At Kalhu, site of one of the former capitals of the empire, the sands of Mesopotamia gradually covered the ruins, and the city probably would have been forgotten were it not for the prominent mention of Mesopotamian cities such as Babylon and Nineveh in the Bible. In the 19th century CE European explorers, seeking historical evidence for biblical narratives, descended upon Mesopotamia and recovered these lost cities. Among these was Austen Henry Layard (1817-1894 CE) who was the first to systematically excavate Kalhu, afterwards known as Nimrud.
Layard and the others were sponsored by European organizations and museums who hoped their efforts would uncover physical evidence proving the historical accuracy of the Bible, specifically the books of the Old Testament. These expeditions, however, had a completely different effect than what was intended. Prior to the mid-19th century CE, the Bible was considered the oldest book in the world and the narratives thought to be original works; the archaeologists discovered that contrary to this belief Mesopotamia had created narratives of the Great Flood and the Fall of Man centuries before any of the biblical books were written.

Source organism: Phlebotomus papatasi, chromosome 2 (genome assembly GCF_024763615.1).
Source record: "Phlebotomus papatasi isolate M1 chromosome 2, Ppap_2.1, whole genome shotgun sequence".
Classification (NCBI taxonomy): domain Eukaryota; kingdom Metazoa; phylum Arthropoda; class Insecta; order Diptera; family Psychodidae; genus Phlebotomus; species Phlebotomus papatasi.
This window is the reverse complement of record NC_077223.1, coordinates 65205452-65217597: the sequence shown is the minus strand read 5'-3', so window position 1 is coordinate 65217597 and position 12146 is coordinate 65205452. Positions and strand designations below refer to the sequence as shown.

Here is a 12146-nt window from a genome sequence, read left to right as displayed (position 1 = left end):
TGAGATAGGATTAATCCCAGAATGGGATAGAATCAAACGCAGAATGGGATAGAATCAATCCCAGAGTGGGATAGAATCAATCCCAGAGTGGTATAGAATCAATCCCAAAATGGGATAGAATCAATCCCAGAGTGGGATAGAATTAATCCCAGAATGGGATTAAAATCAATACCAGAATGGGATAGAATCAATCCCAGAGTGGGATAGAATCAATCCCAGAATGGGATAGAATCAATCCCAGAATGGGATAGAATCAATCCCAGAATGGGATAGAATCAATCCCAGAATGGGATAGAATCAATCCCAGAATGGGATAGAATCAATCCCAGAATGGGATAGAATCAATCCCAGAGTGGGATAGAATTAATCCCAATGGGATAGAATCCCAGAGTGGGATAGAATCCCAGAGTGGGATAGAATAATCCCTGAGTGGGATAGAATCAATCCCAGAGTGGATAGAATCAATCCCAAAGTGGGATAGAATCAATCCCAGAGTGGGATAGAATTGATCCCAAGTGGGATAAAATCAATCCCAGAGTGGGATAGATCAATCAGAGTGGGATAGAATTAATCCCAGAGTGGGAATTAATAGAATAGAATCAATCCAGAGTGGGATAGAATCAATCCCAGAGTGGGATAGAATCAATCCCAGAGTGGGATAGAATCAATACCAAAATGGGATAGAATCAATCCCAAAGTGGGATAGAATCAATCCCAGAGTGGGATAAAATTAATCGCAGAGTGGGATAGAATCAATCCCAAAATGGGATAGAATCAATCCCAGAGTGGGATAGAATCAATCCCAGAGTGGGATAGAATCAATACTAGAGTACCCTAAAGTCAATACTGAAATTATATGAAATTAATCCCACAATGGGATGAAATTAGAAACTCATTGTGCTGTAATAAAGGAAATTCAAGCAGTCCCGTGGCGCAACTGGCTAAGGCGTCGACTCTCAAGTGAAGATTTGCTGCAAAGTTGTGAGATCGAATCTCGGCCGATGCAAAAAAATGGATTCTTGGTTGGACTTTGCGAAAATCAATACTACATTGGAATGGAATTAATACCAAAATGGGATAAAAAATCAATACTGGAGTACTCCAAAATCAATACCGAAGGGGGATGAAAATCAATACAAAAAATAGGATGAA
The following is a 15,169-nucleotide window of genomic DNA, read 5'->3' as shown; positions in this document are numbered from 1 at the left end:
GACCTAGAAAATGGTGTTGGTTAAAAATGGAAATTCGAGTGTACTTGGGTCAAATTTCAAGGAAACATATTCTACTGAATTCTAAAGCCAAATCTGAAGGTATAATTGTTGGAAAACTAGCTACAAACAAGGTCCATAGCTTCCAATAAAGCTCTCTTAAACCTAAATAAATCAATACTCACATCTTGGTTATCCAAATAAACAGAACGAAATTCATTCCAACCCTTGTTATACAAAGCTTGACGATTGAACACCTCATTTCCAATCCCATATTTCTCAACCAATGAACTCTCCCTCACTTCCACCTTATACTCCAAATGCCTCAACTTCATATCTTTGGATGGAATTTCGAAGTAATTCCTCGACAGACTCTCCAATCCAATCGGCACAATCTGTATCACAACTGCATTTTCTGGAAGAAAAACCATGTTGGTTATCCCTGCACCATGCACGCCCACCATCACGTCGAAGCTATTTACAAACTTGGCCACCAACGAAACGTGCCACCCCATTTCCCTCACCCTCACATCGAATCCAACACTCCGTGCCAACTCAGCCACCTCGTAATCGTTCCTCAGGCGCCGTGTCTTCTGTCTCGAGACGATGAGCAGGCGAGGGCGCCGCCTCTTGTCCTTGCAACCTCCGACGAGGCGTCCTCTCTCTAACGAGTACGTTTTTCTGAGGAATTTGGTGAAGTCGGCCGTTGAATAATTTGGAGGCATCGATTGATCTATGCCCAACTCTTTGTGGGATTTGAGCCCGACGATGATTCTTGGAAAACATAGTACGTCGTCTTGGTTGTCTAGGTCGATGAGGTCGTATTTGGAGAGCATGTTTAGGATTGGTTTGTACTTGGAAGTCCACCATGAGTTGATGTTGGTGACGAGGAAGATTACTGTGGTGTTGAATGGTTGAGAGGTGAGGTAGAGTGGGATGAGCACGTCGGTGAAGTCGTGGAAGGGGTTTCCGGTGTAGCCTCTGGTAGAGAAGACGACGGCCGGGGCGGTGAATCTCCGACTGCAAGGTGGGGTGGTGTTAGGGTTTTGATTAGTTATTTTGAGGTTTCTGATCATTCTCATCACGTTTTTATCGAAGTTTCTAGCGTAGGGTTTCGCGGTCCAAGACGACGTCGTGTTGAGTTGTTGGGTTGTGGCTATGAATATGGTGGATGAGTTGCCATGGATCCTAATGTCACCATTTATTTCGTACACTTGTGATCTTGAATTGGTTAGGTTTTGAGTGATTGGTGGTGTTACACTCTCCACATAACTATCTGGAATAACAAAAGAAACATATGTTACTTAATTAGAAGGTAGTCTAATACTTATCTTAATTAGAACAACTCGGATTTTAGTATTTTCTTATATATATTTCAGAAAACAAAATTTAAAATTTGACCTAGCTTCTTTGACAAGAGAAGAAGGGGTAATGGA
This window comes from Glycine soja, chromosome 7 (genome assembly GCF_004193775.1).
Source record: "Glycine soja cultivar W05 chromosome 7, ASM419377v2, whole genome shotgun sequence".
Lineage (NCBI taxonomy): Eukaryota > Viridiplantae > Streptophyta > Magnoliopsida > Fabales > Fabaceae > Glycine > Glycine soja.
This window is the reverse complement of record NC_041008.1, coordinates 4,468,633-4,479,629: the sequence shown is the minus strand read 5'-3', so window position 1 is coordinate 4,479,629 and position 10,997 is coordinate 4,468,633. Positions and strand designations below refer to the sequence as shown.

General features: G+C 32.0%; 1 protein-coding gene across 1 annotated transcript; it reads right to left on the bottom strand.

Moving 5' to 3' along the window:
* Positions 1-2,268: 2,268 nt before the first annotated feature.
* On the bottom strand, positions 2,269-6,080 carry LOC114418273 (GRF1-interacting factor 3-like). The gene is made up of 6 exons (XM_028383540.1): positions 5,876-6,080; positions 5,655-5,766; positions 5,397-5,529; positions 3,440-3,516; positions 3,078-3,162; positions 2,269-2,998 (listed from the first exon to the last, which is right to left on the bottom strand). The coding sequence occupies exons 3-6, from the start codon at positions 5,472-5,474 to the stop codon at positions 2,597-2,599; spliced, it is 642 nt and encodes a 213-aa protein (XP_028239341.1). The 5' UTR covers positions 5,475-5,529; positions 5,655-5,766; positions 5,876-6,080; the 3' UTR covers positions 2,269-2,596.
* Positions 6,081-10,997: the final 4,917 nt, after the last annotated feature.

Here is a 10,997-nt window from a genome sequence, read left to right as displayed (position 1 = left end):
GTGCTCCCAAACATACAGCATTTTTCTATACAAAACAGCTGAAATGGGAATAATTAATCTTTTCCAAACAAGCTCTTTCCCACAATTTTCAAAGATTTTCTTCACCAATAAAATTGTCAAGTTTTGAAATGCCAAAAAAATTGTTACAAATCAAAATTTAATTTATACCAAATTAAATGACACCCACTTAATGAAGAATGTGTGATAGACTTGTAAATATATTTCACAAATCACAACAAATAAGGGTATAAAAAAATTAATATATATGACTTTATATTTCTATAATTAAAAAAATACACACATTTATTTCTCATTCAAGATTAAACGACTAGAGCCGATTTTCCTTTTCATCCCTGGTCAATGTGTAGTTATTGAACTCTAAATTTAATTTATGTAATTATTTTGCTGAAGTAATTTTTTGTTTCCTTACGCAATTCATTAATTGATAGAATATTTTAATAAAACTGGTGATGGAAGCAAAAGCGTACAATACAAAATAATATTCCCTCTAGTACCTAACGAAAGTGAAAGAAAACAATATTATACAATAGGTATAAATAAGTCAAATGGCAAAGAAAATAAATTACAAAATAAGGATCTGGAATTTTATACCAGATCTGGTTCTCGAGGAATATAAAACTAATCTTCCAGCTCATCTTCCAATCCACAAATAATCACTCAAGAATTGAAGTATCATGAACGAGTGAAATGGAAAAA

These discoveries increased European interest in the region, and more archaeologists and scholars were sent. When Layard began his work at Kalhu, he did not even know which city he was excavating. He believed he had discovered Nineveh and, in fact, published his bestselling book on the excavation, Nineveh and its Remains, in 1849 CE, still confident of his conclusions. His book was so popular and the artifacts he uncovered so intriguing that further expeditions to the region were quickly funded. Further work in the region established that the ruins Layard had uncovered were not those of Nineveh but of Kalhu, which the scholars of the time associated with the biblical Nimrud, the name the site has been known by ever since.
The Nimrud Ivories